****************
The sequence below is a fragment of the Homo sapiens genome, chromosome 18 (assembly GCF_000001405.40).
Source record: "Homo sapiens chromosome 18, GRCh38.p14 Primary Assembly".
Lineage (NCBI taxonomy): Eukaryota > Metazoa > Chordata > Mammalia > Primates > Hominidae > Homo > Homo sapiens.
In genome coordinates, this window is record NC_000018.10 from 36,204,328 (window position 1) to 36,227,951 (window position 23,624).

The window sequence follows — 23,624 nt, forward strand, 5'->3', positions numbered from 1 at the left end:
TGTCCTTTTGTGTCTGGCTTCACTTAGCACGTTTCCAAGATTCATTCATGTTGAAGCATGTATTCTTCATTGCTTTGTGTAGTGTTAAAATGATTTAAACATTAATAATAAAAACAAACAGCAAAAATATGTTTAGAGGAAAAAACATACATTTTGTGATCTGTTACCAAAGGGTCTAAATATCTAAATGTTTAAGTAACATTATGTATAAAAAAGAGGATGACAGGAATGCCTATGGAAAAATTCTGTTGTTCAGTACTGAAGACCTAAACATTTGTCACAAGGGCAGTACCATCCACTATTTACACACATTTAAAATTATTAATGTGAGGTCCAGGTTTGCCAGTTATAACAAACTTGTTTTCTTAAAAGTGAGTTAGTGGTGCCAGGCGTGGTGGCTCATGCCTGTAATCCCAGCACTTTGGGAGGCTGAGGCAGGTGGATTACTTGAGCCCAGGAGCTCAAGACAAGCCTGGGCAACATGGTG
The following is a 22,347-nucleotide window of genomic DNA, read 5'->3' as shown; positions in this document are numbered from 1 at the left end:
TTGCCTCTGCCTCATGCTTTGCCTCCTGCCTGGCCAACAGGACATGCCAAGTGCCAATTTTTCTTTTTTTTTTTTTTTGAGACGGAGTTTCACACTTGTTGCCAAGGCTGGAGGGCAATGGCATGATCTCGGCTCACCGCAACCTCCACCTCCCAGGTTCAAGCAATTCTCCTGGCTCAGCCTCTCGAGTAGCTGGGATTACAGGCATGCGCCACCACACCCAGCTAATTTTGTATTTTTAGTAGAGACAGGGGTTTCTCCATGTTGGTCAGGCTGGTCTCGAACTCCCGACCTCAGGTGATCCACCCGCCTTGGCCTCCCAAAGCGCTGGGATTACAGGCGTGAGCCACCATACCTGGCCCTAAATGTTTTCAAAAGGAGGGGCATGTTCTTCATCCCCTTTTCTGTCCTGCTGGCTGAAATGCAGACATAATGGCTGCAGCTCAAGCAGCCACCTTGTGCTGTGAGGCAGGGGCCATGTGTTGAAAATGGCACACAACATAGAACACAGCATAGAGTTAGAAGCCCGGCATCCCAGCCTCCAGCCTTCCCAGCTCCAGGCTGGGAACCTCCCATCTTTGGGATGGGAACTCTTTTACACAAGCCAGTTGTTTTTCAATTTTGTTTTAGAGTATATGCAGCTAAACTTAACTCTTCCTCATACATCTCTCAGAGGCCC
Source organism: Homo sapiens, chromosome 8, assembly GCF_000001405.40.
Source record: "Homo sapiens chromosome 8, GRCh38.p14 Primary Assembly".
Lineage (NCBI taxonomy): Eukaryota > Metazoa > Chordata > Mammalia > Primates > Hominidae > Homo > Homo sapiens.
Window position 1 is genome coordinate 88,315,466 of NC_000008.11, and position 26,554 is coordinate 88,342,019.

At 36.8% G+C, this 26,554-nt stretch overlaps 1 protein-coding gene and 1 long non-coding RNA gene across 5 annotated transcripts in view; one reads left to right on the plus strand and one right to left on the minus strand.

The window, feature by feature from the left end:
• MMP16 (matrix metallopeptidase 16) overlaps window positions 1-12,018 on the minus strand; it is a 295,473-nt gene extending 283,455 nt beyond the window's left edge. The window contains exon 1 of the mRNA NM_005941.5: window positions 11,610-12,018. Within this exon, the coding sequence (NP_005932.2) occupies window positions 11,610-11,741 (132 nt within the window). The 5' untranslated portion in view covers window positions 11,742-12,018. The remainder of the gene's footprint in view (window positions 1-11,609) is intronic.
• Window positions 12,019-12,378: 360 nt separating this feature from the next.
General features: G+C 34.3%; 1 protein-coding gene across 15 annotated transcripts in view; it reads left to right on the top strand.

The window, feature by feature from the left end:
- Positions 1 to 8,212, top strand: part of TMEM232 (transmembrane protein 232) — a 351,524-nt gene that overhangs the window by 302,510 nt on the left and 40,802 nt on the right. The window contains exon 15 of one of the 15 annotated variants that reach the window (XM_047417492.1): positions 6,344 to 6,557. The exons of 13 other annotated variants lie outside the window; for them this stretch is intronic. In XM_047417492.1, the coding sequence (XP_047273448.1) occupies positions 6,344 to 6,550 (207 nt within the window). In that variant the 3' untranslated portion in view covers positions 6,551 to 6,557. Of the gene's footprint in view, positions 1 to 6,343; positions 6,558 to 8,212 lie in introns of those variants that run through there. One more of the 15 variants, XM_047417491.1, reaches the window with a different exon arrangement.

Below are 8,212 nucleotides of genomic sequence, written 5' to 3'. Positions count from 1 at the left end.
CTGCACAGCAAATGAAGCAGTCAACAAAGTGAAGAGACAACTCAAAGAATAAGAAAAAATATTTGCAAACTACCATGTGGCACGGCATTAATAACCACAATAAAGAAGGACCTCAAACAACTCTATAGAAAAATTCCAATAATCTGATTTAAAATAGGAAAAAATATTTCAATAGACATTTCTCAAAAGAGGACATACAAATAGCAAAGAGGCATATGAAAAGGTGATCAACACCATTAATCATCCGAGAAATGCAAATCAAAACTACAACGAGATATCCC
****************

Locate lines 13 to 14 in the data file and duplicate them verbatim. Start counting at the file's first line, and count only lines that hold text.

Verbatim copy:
At 36.8% G+C, this 26,554-nt stretch overlaps 1 protein-coding gene and 1 long non-coding RNA gene across 5 annotated transcripts in view; one reads left to right on the plus strand and one right to left on the minus strand.

The window, feature by feature from the left end: